Kayak oceanography as a vehicle for exploring high latitude processes and coupled human-natural systems in Southeast Alaska

Mattias Rolf Cape1, Hallie C. Heath2, Michael Navarro3 and Glenn Wright3, (1)University of Washington Seattle Campus, School of Oceanography, Seattle, CA, United States, (2)Big Sur Charter School, Monterey, CA, United States, (3)University of Alaska Southeast, Juneau, United States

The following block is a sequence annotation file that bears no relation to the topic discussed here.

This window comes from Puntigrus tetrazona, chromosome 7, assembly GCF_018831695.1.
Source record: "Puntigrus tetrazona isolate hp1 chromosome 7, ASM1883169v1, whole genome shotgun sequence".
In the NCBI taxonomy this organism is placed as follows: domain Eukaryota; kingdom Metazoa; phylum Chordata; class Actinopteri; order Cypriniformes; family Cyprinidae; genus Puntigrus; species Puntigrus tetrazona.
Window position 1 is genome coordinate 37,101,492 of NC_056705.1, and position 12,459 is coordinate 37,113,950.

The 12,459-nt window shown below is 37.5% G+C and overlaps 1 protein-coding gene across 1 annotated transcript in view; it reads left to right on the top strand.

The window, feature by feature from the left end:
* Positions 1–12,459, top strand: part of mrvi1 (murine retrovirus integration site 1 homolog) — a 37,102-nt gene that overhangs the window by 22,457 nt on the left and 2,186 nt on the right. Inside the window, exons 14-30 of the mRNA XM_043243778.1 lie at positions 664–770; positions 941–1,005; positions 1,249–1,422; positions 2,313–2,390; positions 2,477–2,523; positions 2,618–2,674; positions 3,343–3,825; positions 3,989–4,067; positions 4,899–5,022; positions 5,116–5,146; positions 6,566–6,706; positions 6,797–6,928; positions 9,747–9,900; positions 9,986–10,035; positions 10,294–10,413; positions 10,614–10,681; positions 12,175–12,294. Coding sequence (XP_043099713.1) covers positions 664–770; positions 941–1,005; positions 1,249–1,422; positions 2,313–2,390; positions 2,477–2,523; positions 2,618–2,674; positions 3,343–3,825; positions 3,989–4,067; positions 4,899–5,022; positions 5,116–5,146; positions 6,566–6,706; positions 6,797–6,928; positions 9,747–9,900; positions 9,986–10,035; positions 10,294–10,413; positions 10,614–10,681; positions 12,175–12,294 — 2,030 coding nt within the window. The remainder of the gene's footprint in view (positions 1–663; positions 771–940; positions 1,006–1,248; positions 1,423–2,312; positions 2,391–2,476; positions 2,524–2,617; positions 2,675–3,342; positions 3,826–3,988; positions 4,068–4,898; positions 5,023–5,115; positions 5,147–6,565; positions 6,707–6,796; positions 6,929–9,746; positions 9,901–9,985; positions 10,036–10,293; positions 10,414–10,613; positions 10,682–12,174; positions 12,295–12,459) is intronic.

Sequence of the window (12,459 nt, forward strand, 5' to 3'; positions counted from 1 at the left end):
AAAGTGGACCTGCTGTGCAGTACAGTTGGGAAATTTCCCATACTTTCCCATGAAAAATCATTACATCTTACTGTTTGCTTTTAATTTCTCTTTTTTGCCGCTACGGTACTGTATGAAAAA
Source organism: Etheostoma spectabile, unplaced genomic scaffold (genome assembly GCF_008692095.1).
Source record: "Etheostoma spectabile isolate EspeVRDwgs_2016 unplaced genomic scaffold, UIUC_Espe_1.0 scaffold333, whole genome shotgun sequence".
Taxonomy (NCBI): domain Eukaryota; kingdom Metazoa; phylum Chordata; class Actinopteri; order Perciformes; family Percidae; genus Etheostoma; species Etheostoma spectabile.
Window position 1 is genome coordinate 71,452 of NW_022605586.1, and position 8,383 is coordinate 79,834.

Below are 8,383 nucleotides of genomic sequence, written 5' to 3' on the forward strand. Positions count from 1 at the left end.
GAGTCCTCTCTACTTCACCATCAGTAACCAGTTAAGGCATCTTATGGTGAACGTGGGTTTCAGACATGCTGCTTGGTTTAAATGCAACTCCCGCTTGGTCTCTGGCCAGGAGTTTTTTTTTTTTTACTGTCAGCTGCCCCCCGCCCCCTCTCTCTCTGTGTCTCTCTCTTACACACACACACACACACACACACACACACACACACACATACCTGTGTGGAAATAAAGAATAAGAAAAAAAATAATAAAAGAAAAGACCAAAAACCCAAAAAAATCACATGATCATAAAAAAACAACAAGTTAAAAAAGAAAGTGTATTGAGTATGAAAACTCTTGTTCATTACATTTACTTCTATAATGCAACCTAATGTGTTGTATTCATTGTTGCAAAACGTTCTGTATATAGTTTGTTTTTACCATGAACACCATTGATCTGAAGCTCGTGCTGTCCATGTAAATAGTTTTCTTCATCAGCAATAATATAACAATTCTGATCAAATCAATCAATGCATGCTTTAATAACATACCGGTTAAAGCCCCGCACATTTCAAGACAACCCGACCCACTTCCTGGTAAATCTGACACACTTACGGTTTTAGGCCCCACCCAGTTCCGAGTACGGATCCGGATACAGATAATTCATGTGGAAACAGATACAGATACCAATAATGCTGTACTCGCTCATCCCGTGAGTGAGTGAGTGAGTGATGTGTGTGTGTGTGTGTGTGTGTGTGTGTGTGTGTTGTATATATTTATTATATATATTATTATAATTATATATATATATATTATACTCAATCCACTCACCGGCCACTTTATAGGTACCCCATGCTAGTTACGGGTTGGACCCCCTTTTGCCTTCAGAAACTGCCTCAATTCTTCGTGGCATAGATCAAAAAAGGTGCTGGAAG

Southeast Alaska features a rich natural environment undergoing rapid evolution as a result of climate change, manifested in the rapid warming of the atmosphere and coastal ocean coupled to the retreat of land and marine-terminating glaciers. These environmental changes, representative of processes ongoing in higher latitude Arctic and Antarctic regions, are projected to have significant impacts on marine ecosystems as well as coastal communities who rely on the marine environment for subsistence and commerce, including transportation, tourism, and resource extractions. A better understanding of how environmental changes are affecting Southeast Alaska, grounded in observations and linked to thoughtful exchanges with resident communities, are ultimately necessary to better constrain future trajectories for the coupled human-natural system. In this presentation we detail the University of Alaska Southeast’s pilot 2019 Kayak Oceanography course, a two-week interdisciplinary summer program integrating themes in sustainability, physics, chemistry, biology, and science communication. Weaving wilderness travel via kayak, expedition planning, observational oceanography via instrument deployment, and social sciences, the course exposed participants to the Alaska coastal marine environment, focusing on impacts of ice-ocean interactions on marine ecosystems, while providing a forum for discussion of links between environmental change and human existence in the students’ regional backyard. The course was also designed to meet needs of the SE Alaskan communities, with kayaks providing a rapid and inexpensive method for study of unusual oceanographic events to gather data on vital nearshore fishery nursery systems. Along with details on the course and preliminary scientific results, we’ll reflect on future directions grounded in student assessments and instructor feedback.